A Freeport committee will begin the arduous process of withdrawing from Regional School Unit 5, supported by a clear majority of voters who went to the polls on Tuesday.

“I thought it would be a lot closer,” said Charly Haversat, a founder of Moving Freeport Forward, the residents group that petitioned for the withdrawal. “It says that people in Freeport know the RSU model is not working and they’re looking to see what’s next and to find alternatives.”

The 953-768 vote – about 55 percent to 45 percent – does not guarantee that the largest town in RSU 5 will leave the district, which also includes Pownal and Durham.

First, a committee of Freeport residents and officials must go through an intricate, 22-step process that will bring the district to the brink of breakup. To finalize the split, Freeport residents must go back to the polls to approve the detailed plan drawn up by a withdrawal committee.

The four-member committee will negotiate an agreement that will need approval from the state, and then from Freeport voters.

The committee will have to make a plan for educating students from Pownal and Durham who are in the consolidated district, and make longer-term plans for how students in those towns will be educated in the future.

Haversat said her group will soon decide who among them will serve on the withdrawal committee, which will also include a member of the Freeport Town Council, a Freeport resident and a Freeport representative from the RSU 5 Board of Directors.

“Our hope is that Durham and Pownal will realize that there will be a place for their kids to land,” Haversat said. “(Withdrawal negotiations) will be done in a thoughtful manner. There will obviously be some tough decisions to make, but we’ll do it in a way that’s best for the education of our kids.”

Proponents of withdrawal say that financial savings promised in the consolidation have never materialized, and that penalties threatened by the state for districts that refused to go along with consolidation were never levied.

Friction between the towns is most evident during budget season. Except for one instance when most Durham voters approved the school budget, a majority of voters in Durham and Pownal have voted against the school budget since the school district was formed in 2009.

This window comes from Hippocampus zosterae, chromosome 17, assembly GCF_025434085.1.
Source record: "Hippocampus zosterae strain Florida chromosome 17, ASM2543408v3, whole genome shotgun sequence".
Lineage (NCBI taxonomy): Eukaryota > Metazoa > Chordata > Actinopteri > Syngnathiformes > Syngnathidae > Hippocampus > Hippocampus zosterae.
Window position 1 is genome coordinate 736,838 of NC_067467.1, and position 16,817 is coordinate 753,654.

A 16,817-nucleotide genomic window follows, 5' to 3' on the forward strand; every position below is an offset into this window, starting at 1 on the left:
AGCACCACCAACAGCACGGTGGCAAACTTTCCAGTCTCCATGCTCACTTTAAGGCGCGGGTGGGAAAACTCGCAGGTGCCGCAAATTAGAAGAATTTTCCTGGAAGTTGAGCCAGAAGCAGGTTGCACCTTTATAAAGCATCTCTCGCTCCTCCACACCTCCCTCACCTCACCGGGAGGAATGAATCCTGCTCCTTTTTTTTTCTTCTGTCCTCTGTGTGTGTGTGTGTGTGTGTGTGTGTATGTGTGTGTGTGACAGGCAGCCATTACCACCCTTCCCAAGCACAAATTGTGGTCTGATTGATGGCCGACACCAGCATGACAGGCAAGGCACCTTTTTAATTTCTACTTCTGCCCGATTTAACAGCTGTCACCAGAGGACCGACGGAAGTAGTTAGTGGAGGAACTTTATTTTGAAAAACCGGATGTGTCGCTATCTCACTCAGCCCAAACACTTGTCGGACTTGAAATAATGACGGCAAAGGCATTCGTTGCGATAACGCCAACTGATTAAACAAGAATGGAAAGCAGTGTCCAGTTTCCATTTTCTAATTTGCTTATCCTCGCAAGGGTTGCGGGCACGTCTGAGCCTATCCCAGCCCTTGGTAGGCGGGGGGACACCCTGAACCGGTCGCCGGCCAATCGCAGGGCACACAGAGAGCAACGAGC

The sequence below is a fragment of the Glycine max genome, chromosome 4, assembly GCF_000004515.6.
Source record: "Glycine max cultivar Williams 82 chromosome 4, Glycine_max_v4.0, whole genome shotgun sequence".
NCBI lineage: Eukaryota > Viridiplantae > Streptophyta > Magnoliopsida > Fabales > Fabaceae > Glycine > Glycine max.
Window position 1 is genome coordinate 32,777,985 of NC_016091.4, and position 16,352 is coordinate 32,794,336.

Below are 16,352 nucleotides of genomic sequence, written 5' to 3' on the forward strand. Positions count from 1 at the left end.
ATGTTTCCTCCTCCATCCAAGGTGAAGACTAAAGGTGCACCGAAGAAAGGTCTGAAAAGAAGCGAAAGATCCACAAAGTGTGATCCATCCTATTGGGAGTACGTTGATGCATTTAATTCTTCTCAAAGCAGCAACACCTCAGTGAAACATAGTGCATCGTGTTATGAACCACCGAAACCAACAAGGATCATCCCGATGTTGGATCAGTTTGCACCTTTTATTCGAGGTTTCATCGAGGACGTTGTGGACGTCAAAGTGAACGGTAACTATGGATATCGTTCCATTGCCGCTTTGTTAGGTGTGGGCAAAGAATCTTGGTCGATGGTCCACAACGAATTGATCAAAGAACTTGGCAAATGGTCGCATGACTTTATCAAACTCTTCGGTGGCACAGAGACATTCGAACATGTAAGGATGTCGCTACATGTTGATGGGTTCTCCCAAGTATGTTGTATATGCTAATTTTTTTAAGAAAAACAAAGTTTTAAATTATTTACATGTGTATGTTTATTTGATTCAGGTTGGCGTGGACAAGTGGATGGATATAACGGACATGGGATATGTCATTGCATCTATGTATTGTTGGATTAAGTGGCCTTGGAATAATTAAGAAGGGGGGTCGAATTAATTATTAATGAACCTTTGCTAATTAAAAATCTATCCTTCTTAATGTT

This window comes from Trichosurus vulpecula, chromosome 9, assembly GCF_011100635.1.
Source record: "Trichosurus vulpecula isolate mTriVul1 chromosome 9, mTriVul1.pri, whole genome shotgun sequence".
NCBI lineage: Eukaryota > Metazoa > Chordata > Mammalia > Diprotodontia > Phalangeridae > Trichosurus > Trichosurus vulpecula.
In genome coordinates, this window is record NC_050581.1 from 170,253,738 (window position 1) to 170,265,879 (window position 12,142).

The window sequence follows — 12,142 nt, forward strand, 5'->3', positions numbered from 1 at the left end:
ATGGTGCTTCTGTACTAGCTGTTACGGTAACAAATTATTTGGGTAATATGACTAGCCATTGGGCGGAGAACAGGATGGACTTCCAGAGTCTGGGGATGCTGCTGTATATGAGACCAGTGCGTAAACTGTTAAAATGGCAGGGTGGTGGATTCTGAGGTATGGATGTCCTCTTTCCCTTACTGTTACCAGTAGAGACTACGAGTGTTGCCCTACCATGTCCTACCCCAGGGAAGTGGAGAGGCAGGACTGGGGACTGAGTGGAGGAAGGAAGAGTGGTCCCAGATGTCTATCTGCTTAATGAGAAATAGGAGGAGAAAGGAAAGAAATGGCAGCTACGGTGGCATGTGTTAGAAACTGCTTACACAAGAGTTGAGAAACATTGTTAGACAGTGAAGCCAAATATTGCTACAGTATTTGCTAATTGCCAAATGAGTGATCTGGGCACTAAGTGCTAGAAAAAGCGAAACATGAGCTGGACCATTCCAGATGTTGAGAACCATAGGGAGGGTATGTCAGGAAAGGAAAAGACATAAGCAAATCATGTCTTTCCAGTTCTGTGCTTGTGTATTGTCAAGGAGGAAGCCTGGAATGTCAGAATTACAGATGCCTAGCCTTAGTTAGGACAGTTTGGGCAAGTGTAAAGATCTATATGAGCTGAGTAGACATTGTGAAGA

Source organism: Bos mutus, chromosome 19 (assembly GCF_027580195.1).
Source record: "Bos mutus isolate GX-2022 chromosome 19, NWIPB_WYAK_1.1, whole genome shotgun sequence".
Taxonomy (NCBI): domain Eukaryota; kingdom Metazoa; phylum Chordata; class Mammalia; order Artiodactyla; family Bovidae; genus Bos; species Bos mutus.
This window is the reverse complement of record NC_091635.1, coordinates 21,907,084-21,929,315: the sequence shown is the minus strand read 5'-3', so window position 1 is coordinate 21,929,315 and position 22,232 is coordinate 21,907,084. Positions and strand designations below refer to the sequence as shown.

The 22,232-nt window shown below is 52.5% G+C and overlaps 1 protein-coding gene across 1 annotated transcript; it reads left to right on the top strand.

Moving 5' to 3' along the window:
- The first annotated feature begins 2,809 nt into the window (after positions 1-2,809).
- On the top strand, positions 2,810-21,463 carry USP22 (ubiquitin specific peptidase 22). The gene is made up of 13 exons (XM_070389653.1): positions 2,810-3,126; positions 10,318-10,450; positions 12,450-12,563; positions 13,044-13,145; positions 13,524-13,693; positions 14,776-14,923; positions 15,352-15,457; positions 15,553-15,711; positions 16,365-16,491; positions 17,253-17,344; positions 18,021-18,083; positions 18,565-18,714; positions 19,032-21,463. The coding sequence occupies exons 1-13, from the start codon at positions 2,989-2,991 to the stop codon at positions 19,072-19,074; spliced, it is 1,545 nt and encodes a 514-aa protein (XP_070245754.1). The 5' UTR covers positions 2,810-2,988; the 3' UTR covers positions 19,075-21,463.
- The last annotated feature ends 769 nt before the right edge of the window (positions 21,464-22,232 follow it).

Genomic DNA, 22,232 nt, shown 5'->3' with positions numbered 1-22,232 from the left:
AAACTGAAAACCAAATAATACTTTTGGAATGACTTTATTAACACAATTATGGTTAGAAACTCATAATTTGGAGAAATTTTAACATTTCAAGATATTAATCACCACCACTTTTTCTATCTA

Reached Tuesday night, Michelle Ritcheson, who represents Durham on the RSU 5 board, said she is disappointed that Freeport’s withdrawal will go forward.

“Its not the end of anything, it’s the start of a whole lot of work for all of us,” Ritcheson said.

Part of the conflict comes from the way the state determines each town’s contribution for education, in the form of property taxes.

Property in Pownal and Durham is rising in value, increasing residents’ burden to support the schools and pushing down the amount the state contributes. As school budgets have crept up, so have the property taxes that residents in Pownal and Durham must pay.

A tipping point came in June, when a $17 million renovation plan for Freeport High School failed at the polls, in part because voters in Durham and Pownal were reluctant to spend more on education in a year when property taxes were already expected to rise in the two towns.

The small group of Freeport residents then organized the withdrawal petition, saying an independent school system will bring a brighter future for students.

Although a revised, $14.6 million renovation bond passed narrowly in November, work at the high school will not begin until the question of withdrawal is settled.

At a hearing this month, hundreds of residents listened and asked questions about the process ahead, and representatives from Moving Freeport Forward said withdrawal would bring back local control, give the schools more educational flexibility and improve course offerings for students.

The town commissioned a study of how much it would cost Freeport taxpayers to withdraw. At first, the economist hired by the town said the cost could be as high as $4 million. The Town Council, displeased with his methodology, requested a revision. The second time, the estimated cost to taxpayers shrank to $1.6 million.

Advocates for withdrawal said that figure could be further reduced through careful financial planning and accounting, but many variables would have to be worked out before a final cost could be tallied accurately.

Matt Byrne can be contacted at 791-6303 or at:

mbyrne@pressherald.com